Local health officials could no longer impose restrictions that go further than the state’s during a public health emergency under legislation approved by a House committee Wednesday.
Right now, a local health officer can, for instance, impose a mask mandate in their county – even after the governor repeals the statewide mandate.
But Sen. Chris Garten’s (R-Charlestown) legislation, SB 5, says the local legislative body – county commissioners or a city council – would have to approve any health action that goes further than the state’s orders.
Rep. Matt Pierce (D-Bloomington) worries the bill will politicize local health decisions.
“Instead of a process really focusing on what do we have to do to keep a health emergency from getting worse,” Pierce said.
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Gov. Eric Holcomb also expressed concern over the bill. He's urged local leaders to impose the restrictions they deem necessary throughout the pandemic.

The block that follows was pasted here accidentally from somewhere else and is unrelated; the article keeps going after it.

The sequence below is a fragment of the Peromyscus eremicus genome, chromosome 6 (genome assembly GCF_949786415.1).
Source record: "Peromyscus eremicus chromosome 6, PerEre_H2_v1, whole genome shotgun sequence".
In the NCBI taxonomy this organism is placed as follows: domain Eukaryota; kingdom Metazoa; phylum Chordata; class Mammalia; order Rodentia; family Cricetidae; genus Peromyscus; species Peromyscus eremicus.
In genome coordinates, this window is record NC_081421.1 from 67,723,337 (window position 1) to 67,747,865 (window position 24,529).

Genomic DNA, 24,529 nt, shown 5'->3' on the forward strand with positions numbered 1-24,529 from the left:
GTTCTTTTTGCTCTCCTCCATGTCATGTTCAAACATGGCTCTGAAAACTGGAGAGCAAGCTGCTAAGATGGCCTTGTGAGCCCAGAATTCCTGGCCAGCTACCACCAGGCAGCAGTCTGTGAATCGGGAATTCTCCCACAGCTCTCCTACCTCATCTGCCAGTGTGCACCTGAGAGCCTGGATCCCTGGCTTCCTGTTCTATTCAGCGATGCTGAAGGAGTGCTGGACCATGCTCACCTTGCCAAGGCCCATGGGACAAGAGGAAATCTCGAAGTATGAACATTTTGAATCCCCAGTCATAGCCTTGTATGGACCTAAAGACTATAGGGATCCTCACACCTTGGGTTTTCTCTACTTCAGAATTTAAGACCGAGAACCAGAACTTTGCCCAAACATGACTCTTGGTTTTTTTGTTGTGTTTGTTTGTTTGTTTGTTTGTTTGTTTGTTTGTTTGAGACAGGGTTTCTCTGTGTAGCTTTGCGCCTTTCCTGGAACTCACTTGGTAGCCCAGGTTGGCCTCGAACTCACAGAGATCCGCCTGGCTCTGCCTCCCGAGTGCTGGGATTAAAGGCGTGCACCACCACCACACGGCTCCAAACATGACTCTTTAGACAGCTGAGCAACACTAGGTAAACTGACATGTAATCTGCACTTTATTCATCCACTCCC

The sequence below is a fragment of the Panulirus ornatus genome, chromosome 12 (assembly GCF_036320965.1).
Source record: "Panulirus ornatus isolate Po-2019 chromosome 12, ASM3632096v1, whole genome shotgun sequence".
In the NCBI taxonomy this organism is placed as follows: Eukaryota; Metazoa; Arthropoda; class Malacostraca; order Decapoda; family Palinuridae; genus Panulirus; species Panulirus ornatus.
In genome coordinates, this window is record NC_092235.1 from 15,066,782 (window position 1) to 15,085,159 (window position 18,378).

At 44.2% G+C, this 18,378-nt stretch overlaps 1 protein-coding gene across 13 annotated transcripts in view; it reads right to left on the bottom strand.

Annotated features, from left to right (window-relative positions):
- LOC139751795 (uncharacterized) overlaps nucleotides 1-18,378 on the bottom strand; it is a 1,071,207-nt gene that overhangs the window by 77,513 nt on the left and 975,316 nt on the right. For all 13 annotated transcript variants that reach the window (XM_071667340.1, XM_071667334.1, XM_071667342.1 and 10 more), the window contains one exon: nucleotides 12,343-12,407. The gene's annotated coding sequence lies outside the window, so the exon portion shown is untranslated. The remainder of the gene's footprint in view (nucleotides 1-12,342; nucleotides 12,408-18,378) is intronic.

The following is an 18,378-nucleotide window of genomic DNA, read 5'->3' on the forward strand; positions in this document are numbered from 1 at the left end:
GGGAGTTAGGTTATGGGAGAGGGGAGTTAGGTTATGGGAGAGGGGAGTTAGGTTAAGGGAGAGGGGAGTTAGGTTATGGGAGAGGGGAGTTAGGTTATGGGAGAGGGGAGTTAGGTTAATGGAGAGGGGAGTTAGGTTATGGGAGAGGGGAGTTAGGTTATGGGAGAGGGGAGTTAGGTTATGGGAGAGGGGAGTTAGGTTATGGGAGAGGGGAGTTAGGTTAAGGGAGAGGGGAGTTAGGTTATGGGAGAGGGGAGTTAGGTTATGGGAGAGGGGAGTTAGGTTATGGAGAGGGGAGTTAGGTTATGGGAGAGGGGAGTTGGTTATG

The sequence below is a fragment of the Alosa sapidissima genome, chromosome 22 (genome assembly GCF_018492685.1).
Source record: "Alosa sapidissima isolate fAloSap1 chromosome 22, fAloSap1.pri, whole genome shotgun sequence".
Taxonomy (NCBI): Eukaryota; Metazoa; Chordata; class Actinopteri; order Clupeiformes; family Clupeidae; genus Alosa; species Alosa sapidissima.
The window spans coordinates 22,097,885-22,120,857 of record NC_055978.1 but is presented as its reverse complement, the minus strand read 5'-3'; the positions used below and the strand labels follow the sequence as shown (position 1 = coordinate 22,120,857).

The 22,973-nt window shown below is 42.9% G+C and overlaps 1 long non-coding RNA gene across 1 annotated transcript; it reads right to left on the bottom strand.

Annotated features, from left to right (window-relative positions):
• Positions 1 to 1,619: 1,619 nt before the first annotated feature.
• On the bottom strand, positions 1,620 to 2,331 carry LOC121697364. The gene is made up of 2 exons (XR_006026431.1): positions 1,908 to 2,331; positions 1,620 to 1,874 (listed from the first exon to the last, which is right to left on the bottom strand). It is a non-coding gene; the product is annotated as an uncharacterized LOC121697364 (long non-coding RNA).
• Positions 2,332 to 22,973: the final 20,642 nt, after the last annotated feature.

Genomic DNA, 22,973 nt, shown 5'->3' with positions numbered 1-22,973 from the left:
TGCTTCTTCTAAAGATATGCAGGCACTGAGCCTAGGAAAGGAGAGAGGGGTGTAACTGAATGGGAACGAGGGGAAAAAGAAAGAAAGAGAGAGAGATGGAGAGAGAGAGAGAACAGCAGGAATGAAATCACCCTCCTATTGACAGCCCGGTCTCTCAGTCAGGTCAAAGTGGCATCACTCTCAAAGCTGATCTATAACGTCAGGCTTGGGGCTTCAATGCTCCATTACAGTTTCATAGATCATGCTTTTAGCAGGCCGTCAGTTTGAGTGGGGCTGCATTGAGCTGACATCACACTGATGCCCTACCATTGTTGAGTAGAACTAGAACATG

The House Rules Committee did alleviate some concerns with Garten's bill. The legislation allows business owners to appeal health official actions – like fines or a shutdown – to the local legislative body. A previous version of the bill said that when that order is appealed, its effects are automatically halted until the county commissioners or city council decide whether to hear the appeal.
Under changes approved Wednesday, the health officials' actions aren't automatically paused. Instead, the legislative body can decide whether to halt it until hearing the appeal.
The bill now heads to the full House.